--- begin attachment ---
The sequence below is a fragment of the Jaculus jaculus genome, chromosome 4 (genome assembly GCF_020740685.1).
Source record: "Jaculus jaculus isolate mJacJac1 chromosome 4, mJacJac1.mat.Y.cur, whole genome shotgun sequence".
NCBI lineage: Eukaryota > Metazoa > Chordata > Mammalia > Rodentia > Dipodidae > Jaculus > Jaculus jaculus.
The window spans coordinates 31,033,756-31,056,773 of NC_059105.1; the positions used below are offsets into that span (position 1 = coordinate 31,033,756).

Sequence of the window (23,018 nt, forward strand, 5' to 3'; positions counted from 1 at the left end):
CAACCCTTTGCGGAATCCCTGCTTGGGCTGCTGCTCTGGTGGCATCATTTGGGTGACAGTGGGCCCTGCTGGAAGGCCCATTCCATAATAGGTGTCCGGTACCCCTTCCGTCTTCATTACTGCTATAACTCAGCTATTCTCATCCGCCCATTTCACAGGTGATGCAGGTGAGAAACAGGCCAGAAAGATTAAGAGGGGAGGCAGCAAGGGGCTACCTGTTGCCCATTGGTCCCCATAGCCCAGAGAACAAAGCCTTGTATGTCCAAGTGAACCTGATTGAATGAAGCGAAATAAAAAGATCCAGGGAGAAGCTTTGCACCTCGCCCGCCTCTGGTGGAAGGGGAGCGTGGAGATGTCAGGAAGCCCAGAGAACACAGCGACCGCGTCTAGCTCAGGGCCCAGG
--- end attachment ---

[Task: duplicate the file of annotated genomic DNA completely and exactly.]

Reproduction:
The sequence below is a fragment of the Jaculus jaculus genome, chromosome 4 (genome assembly GCF_020740685.1).
Source record: "Jaculus jaculus isolate mJacJac1 chromosome 4, mJacJac1.mat.Y.cur, whole genome shotgun sequence".
NCBI lineage: Eukaryota > Metazoa > Chordata > Mammalia > Rodentia > Dipodidae > Jaculus > Jaculus jaculus.
The window spans coordinates 31,033,756-31,056,773 of NC_059105.1; the positions used below are offsets into that span (position 1 = coordinate 31,033,756).

Sequence of the window (23,018 nt, forward strand, 5' to 3'; positions counted from 1 at the left end):
CAACCCTTTGCGGAATCCCTGCTTGGGCTGCTGCTCTGGTGGCATCATTTGGGTGACAGTGGGCCCTGCTGGAAGGCCCATTCCATAATAGGTGTCCGGTACCCCTTCCGTCTTCATTACTGCTATAACTCAGCTATTCTCATCCGCCCATTTCACAGGTGATGCAGGTGAGAAACAGGCCAGAAAGATTAAGAGGGGAGGCAGCAAGGGGCTACCTGTTGCCCATTGGTCCCCATAGCCCAGAGAACAAAGCCTTGTATGTCCAAGTGAACCTGATTGAATGAAGCGAAATAAAAAGATCCAGGGAGAAGCTTTGCACCTCGCCCGCCTCTGGTGGAAGGGGAGCGTGGAGATGTCAGGAAGCCCAGAGAACACAGCGACCGCGTCTAGCTCAGGGCCCAGG